Private Project


Tortured by his inability to feel emotional or physical pain, a man finds murder to be his only respite.

  • Tzvi
  • Tzvi
  • Cary Woods
    Kids, Citizen Ruth, Swingers, Scream, Cop Land
  • Jon Peterson
    Key Cast
    Cabaret (broadway), Lost City of Tomorrow, Phenomerotica
  • Stacie Brown
    Key Cast
    I Think I See God in the Window
  • Noah Forrest
    Key Cast
    Boardwalk Empire, The Making of the Mob, The Jury
  • Paquito G. Myers
    Key Cast
  • Jonathan Gray
    Executive Producer
    The Art of Getting by, Flannel Pajamas, Blue Caprice, Happy Tears
  • Project Type:
  • Genres:
    Thriller, Neo-noir
  • Runtime:
    1 hour 13 minutes 10 seconds
  • Completion Date:
    January 1, 2022
  • Country of Origin:
    United States
  • Country of Filming:
    United States
  • Language:
  • Shooting Format:
  • Aspect Ratio:
  • Film Color:
  • First-time Filmmaker:
  • Student Project:
Director Biography - Tzvi

Tzvi was born and raised in Brooklyn in an ultra-orthodox Jewish community that viewed most modern cinema as contraband. As a result, he grew up watching Tex Ritter's westerns, Hitchcock's early thrillers, and his favorite, Stanley Donen’s masterpiece “Charade.” He knew his future lay in filmmaking after secretly seeing “Star Wars: A New Hope” in the fourth grade.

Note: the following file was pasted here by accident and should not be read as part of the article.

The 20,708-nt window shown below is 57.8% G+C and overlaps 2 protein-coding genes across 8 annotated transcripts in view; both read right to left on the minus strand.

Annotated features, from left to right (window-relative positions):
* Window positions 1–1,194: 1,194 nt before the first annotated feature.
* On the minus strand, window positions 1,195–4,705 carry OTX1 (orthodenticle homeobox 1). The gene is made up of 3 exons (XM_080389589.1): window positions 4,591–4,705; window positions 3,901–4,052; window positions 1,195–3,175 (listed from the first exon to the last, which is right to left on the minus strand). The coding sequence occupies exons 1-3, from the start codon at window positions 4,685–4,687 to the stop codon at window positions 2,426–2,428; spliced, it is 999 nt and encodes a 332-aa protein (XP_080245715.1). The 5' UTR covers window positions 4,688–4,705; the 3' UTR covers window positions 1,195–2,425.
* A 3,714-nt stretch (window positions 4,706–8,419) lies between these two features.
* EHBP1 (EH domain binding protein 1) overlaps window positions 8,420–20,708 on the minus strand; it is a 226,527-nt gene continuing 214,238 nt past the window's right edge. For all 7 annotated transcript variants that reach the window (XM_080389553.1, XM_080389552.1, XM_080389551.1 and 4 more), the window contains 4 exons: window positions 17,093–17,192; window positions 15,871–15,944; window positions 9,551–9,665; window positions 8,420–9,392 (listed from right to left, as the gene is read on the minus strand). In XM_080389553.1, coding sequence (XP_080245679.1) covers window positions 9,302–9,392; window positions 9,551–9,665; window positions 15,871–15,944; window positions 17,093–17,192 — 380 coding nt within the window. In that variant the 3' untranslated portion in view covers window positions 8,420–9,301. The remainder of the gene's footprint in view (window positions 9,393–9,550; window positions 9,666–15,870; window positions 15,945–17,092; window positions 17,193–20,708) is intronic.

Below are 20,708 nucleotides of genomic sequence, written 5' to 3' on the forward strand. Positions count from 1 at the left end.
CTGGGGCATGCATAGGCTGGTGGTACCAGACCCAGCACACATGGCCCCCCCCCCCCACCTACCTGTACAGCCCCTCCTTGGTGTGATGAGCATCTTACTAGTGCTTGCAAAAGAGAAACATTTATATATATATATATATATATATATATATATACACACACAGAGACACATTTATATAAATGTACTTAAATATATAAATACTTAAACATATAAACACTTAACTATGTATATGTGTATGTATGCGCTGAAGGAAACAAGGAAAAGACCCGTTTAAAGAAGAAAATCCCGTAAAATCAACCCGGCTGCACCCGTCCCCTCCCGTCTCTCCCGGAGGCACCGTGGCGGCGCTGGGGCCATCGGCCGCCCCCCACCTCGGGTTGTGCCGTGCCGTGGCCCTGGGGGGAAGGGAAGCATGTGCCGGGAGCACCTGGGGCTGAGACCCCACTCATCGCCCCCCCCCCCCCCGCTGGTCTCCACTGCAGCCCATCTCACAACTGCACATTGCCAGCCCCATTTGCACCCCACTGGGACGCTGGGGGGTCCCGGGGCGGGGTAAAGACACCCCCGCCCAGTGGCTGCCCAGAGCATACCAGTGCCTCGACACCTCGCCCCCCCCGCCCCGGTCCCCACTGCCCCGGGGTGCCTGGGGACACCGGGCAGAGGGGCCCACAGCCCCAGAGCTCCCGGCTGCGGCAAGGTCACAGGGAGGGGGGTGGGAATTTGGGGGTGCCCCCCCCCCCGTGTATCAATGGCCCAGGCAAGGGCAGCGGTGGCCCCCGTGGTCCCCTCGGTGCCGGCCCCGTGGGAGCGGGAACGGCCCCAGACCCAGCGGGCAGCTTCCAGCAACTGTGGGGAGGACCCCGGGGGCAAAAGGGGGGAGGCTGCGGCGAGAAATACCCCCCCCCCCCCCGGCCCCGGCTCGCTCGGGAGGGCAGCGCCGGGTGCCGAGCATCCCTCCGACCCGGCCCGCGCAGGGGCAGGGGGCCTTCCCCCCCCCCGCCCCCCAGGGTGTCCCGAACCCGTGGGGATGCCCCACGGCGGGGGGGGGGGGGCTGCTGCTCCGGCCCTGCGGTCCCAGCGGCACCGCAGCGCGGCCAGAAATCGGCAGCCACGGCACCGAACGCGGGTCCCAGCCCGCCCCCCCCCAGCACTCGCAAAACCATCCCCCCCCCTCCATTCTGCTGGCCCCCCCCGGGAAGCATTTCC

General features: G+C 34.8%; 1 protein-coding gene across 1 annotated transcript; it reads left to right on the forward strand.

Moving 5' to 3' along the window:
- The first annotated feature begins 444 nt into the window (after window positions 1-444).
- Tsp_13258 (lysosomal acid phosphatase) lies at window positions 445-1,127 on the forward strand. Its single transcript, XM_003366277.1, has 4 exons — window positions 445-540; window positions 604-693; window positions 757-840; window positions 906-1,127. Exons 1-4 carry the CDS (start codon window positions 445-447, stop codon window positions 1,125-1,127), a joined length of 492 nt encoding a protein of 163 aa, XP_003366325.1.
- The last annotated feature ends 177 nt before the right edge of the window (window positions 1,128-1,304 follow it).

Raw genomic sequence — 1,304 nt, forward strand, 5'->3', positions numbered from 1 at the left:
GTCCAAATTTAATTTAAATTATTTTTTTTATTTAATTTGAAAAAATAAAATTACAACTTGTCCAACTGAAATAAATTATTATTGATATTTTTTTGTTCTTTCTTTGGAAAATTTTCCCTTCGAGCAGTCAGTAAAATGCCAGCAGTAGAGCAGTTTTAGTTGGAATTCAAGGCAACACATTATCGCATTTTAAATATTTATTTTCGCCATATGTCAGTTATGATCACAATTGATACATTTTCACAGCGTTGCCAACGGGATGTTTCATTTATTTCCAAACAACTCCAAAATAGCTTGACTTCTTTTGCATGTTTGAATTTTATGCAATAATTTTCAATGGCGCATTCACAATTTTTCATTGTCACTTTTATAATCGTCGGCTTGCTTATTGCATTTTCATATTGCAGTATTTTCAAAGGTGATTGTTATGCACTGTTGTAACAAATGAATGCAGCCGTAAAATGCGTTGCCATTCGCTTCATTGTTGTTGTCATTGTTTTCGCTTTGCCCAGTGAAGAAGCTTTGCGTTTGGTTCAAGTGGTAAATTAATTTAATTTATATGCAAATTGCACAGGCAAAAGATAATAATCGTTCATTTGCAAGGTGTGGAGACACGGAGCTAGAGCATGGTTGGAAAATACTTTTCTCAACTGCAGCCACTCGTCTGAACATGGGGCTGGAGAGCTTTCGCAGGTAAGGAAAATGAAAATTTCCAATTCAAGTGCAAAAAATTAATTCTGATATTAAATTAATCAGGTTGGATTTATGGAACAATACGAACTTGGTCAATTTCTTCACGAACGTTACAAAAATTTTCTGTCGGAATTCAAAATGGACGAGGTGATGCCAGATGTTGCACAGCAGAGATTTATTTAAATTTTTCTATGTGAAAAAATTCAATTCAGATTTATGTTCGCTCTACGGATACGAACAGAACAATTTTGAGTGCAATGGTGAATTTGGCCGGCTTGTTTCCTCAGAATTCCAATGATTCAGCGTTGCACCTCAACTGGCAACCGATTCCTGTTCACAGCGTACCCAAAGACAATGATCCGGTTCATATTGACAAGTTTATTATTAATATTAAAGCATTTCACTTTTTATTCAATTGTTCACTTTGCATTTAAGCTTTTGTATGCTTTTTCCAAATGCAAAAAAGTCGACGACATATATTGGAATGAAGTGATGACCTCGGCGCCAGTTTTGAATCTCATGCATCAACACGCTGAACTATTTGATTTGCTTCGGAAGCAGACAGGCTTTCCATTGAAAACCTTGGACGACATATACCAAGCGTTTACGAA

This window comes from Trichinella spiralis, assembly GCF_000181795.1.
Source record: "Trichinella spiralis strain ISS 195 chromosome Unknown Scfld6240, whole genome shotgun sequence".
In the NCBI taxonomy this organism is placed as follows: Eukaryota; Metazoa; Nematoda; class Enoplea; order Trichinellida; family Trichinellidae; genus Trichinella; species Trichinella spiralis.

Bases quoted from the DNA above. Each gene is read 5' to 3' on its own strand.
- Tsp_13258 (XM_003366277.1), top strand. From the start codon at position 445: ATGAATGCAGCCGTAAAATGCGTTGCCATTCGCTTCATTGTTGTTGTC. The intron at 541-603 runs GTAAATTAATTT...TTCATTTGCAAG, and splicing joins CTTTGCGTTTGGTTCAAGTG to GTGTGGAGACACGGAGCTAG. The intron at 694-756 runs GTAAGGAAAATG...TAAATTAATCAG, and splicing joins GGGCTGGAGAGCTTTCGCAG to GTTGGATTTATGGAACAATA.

At age 18, after studying Talmud in Israel for ten hours a day, Tzvi returned to New York, where he reunited with his true love, cinema. Tzvi set out to become a filmmaker, writing and directing zero-budget short films. With those, Tzvi built a small following on Facebook to raise $10,000 for his first feature, “Man”, which he shot in ten days with a crew of six in the midst of the pandemic.

Upon wrapping production, Tzvi was discovered by legendary producer Cary Woods (Kids, Swingers, Rudy, Scream) who came aboard as an Executive Producer, bringing with him prominent producer Jonathan Gray (Dark Night, Blue Caprice, Flannel Pajamas) and Gigantic Studios.

Strongly influenced by the works of Andrei Tarkovsky, Terrence Malick, and Robert Bresson, Tzvi tries to live up to their vision of the film medium by creating stories that are spiritual and transcendent.

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Director Statement

“MAN” is about the forgotten people who inhabit the dark corners of metropolises, who hover around lonely laundromats, dilapidated bodegas, and dusty diners. "Man" tries to find hope in the grey sidewalks and murky puddles, god in the godless.

The film is a subtle allegory about mankind’s search for emotion and empathy in an increasingly cold, apathetic world. In a time where cinema has turned nihilistic, “Man” strives to be existentialist. The film aims to give us hope, that no matter how low we’ve sunk there is always a chance at redemption.